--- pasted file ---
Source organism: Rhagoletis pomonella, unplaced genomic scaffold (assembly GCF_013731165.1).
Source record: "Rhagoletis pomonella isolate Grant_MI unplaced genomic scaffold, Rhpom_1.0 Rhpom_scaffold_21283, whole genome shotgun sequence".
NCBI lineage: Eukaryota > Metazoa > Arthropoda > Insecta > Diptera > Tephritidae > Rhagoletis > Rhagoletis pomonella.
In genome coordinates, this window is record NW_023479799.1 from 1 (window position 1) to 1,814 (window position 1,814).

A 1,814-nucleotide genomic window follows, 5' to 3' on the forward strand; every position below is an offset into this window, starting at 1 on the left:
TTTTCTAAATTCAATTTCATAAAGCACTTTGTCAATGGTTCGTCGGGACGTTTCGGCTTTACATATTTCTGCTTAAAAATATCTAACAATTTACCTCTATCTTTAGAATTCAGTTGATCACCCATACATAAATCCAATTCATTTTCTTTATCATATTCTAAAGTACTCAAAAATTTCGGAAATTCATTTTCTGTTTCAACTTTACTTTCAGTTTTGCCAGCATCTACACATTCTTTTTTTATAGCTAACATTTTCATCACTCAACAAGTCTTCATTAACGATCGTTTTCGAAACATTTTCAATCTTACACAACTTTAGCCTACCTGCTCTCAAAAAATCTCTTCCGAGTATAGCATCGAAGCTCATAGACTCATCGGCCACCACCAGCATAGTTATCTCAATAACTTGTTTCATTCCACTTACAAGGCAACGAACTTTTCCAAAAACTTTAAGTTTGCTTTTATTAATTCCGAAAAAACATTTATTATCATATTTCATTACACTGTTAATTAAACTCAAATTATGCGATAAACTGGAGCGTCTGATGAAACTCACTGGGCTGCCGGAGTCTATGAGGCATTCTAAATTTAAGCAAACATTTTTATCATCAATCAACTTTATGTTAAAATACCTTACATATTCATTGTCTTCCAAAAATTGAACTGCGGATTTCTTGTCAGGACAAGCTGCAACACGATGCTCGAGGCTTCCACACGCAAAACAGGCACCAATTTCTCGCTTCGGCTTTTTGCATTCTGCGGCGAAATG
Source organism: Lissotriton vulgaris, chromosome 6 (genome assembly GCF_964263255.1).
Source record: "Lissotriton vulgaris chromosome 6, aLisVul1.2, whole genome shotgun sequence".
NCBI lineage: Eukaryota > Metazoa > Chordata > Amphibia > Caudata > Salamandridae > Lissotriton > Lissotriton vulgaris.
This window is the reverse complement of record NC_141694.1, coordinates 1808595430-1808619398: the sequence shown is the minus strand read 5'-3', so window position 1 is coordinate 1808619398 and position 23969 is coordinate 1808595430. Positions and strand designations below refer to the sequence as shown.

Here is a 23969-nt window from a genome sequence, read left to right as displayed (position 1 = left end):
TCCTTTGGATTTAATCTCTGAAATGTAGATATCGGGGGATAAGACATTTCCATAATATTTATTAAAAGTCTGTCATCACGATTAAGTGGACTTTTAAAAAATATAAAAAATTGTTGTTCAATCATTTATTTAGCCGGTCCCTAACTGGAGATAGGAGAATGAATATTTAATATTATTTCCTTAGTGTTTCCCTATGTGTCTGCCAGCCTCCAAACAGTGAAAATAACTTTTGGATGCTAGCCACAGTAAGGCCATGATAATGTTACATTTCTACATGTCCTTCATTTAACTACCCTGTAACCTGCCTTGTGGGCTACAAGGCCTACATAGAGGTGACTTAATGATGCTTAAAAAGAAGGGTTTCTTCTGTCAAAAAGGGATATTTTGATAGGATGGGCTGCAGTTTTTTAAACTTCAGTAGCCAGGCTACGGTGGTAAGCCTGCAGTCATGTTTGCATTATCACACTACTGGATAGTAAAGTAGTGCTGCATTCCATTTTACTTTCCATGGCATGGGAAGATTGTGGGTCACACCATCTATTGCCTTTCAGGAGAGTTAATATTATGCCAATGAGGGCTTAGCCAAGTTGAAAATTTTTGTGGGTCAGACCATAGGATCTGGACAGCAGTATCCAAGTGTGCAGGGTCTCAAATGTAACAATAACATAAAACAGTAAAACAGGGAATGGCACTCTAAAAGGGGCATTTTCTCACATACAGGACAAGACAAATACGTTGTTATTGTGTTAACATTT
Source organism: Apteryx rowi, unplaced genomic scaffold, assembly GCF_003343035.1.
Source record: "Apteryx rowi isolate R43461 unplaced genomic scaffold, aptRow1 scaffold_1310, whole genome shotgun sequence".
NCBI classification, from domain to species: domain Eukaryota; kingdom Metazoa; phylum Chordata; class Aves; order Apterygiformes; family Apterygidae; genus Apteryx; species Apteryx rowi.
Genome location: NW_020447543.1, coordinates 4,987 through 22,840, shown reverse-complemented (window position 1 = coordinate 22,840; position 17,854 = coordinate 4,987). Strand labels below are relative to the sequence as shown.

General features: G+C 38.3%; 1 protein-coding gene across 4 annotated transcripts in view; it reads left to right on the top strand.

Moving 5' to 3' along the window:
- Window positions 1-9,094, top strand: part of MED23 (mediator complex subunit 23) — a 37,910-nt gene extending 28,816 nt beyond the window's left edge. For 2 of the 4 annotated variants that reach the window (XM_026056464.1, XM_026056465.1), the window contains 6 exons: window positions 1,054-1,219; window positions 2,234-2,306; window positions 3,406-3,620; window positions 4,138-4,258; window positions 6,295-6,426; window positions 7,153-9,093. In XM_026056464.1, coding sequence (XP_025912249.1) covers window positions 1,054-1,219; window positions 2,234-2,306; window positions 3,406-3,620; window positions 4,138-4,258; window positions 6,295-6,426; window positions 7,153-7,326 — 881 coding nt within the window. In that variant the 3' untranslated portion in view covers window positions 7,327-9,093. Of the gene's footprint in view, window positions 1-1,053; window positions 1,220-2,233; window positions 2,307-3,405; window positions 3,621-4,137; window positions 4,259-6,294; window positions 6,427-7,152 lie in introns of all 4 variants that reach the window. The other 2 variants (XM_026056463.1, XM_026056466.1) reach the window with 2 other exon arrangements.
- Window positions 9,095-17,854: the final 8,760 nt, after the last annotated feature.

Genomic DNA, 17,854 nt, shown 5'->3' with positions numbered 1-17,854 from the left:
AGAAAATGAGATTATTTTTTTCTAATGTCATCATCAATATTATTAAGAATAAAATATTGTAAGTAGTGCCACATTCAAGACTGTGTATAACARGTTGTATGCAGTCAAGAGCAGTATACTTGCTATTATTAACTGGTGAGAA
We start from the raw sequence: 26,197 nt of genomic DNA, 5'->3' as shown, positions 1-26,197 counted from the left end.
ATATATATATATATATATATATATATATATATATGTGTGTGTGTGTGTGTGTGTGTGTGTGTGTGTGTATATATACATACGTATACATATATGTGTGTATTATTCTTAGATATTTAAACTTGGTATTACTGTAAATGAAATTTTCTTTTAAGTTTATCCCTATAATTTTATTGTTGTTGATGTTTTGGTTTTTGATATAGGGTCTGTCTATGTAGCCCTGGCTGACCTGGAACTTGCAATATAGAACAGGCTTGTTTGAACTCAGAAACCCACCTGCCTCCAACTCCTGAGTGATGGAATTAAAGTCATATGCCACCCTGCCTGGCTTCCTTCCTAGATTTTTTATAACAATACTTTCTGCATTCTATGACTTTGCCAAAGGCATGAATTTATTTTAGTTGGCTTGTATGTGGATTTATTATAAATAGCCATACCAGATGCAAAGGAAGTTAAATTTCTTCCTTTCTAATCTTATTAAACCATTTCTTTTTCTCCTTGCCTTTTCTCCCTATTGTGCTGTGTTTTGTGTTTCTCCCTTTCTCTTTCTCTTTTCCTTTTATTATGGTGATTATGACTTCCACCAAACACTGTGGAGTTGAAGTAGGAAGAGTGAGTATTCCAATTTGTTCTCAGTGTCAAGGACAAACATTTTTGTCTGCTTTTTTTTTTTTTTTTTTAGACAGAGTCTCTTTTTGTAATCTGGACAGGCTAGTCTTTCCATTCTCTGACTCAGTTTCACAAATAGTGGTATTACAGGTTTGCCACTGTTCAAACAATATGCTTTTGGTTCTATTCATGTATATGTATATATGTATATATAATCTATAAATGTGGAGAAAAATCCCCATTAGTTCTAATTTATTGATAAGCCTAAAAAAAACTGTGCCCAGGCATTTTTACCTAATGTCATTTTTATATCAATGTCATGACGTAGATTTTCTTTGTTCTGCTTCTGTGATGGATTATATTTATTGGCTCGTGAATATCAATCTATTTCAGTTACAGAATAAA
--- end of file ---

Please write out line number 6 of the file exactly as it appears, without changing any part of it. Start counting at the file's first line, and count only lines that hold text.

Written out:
TTTTCTAAATTCAATTTCATAAAGCACTTTGTCAATGGTTCGTCGGGACGTTTCGGCTTTACATATTTCTGCTTAAAAATATCTAACAATTTACCTCTATCTTTAGAATTCAGTTGATCACCCATACATAAATCCAATTCATTTTCTTTATCATATTCTAAAGTACTCAAAAATTTCGGAAATTCATTTTCTGTTTCAACTTTACTTTCAGTTTTGCCAGCATCTACACATTCTTTTTTTATAGCTAACATTTTCATCACTCAACAAGTCTTCATTAACGATCGTTTTCGAAACATTTTCAATCTTACACAACTTTAGCCTACCTGCTCTCAAAAAATCTCTTCCGAGTATAGCATCGAAGCTCATAGACTCATCGGCCACCACCAGCATAGTTATCTCAATAACTTGTTTCATTCCACTTACAAGGCAACGAACTTTTCCAAAAACTTTAAGTTTGCTTTTATTAATTCCGAAAAAACATTTATTATCATATTTCATTACACTGTTAATTAAACTCAAATTATGCGATAAACTGGAGCGTCTGATGAAACTCACTGGGCTGCCGGAGTCTATGAGGCATTCTAAATTTAAGCAAACATTTTTATCATCAATCAACTTTATGTTAAAATACCTTACATATTCATTGTCTTCCAAAAATTGAACTGCGGATTTCTTGTCAGGACAAGCTGCAACACGATGCTCGAGGCTTCCACACGCAAAACAGGCACCAATTTCTCGCTTCGGCTTTTTGCATTCTGCGGCGAAATG